March 15, 2012
Virginia Tech and economic development: What should we measure?
Guest post Julie Erickson
Up until the 1970s, economic development efforts focused primarily on pushing infrastructure and access policies that allowed for economic growth opportunities. Attracting big businesses was among the principal efforts of local, state and national economic development initiatives. Yet, these techniques were not very effective in spurring large-scale economic development, in part, because of the lack of public involvement incorporated in the process (Plosila, 2004).
Beginning in the 1980’s, economic development became very closely tied to the economic development efforts of the states. State science and technology began to influence economic policies and the concepts of higher education, entrepreneurial culture, and talent were increasingly incorporated into state economic development practices (Plosila, 2004). Such examples as Massachusetts Institute of Technology (MIT), Stanford University, and Silicon Valley were praised for their successes in economic development, through the development of research parks and investment in research universities. Once again, recruiting businesses became a primary focus of state economic development efforts, but this time the objective was to target companies with talent, capital and technology, rather than big firms and facilities, with extensive infrastructure and access (Plosila, 2004).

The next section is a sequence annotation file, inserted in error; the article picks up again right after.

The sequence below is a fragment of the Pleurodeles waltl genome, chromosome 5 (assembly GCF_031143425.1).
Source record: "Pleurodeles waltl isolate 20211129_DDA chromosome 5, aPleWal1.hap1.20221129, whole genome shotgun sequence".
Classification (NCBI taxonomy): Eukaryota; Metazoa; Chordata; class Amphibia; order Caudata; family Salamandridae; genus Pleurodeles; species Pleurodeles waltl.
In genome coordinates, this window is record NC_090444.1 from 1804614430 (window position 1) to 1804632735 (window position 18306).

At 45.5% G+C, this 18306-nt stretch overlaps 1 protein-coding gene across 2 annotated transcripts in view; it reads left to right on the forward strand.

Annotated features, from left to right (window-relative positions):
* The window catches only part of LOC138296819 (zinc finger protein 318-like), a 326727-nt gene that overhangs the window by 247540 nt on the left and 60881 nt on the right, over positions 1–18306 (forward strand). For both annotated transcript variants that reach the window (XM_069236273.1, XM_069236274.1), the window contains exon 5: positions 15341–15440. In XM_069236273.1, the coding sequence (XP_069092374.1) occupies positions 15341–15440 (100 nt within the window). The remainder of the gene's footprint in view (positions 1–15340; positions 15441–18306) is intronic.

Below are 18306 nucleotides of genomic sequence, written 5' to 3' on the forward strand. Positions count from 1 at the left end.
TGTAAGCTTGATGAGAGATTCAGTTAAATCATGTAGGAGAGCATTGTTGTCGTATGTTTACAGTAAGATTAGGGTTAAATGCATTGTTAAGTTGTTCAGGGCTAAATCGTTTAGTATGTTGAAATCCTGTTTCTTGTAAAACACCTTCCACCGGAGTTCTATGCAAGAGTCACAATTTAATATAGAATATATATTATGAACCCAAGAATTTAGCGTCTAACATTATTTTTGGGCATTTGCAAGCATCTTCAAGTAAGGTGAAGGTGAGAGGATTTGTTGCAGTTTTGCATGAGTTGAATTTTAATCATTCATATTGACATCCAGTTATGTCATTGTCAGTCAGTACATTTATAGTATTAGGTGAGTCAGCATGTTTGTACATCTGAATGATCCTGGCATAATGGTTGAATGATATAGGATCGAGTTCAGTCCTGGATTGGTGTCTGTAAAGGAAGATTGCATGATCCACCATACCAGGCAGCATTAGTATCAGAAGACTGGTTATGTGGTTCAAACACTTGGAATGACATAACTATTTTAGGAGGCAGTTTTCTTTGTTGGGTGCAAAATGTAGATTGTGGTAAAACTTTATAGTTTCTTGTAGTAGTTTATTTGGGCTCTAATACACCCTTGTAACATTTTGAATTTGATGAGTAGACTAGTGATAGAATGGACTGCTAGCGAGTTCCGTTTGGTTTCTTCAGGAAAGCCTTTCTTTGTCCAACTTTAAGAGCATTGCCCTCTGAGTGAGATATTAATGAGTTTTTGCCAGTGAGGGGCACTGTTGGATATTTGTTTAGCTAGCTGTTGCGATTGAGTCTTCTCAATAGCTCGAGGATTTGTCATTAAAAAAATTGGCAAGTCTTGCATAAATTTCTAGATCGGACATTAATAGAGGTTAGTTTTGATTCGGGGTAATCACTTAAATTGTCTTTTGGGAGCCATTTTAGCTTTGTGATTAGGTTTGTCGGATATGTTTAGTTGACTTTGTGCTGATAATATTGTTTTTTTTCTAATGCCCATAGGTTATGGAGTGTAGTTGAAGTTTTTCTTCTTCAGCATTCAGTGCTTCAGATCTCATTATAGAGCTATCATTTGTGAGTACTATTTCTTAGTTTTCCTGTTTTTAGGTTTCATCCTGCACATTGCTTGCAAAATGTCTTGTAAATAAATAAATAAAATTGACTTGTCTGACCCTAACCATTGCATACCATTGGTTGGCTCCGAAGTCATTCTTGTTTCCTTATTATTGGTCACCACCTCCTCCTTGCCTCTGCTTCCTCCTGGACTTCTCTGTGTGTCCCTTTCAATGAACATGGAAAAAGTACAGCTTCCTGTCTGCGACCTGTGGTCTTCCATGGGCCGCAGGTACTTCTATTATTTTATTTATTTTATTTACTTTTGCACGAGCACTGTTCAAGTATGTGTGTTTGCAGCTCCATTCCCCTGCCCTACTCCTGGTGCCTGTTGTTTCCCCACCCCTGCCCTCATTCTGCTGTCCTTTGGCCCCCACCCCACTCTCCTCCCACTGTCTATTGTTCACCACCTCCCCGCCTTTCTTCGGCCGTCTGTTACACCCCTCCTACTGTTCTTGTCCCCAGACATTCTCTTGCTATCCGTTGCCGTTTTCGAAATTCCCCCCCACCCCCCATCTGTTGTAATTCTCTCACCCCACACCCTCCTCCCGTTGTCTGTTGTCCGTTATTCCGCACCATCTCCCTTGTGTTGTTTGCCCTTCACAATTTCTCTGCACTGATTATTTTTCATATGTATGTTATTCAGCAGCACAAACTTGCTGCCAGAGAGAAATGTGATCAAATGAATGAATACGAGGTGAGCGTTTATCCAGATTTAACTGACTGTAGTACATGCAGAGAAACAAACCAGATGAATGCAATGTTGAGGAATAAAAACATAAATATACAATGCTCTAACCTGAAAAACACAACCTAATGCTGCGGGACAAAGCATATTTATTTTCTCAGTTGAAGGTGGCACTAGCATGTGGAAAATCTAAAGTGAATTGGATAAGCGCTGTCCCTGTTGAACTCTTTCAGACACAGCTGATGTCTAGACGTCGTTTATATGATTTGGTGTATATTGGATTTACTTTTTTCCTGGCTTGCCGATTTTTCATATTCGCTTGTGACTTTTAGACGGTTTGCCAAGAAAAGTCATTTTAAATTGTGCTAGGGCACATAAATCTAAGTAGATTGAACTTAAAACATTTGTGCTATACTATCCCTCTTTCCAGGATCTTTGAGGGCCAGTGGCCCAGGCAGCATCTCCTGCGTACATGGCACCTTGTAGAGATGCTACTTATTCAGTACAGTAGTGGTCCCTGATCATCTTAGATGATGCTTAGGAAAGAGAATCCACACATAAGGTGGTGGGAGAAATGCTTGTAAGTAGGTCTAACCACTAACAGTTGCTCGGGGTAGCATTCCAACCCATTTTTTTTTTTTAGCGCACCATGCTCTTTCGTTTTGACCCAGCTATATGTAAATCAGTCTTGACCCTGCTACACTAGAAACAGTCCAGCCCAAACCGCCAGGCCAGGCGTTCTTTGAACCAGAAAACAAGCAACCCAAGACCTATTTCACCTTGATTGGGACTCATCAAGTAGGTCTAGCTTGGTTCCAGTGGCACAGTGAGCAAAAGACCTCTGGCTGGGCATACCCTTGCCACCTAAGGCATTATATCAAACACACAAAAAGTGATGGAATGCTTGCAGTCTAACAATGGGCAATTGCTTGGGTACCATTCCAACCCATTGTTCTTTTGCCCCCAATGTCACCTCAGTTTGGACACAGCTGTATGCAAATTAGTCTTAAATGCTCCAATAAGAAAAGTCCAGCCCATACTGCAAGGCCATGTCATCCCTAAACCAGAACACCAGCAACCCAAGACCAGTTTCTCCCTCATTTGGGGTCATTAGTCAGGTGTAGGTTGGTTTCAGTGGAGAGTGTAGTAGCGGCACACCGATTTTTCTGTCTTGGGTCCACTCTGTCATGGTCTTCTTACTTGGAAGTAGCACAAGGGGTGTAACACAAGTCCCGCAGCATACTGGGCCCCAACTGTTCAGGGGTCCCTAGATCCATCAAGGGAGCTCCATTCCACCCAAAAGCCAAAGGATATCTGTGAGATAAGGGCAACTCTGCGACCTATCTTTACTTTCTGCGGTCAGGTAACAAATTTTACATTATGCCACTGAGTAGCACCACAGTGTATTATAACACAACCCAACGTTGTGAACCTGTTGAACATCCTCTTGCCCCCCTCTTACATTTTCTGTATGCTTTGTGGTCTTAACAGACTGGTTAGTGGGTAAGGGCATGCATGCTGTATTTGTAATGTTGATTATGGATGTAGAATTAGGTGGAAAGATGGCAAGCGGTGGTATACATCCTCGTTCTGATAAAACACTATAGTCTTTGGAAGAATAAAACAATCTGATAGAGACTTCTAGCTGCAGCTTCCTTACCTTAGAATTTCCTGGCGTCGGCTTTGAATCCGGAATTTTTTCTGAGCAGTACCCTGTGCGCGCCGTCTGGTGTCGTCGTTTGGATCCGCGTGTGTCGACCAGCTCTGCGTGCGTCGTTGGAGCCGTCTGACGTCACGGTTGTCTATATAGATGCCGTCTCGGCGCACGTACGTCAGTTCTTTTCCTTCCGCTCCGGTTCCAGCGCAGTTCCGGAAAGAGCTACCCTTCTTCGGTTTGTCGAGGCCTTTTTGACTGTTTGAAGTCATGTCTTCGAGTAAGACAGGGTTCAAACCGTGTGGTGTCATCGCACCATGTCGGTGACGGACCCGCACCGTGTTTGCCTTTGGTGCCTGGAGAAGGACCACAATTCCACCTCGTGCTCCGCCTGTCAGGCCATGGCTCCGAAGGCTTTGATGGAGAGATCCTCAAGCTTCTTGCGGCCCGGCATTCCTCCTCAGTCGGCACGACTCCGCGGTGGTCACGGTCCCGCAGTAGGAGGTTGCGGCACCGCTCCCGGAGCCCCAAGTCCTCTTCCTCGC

As entrepreneurial start-ups and spin-offs became widespread among research universities in California and Massachusetts, the link between higher education investment and economic development was noted by states. Across America, economic development policy began to shift to include universities’ science and technology programs at the forefront, with nontraditional projects, such as venture capital, workforce, and technology infrastructure (i.e. incubators, research parks and communication networks). According to Plosila (2004), the common characteristics of economic development programs in the 1980s…
1. Included risk, by focusing on equity, seed, venture and working capital programs
2. Emphasized the importance of technology in assistance
3. Incorporated higher education and stressed its importance in state and local economic development
4. Stressed entrepreneurial efforts as increasingly important in economic development, rather than Fortune 500 companies
During the 1980s, many university-centric economic development programs received funding from states. However, due to the small immediate and direct impact on job creation of these programs and, more generally, the economy, many of them have since deteriorated. As a result, funding for university-based technology development efforts steadily decreased over time (Plosila, 2004).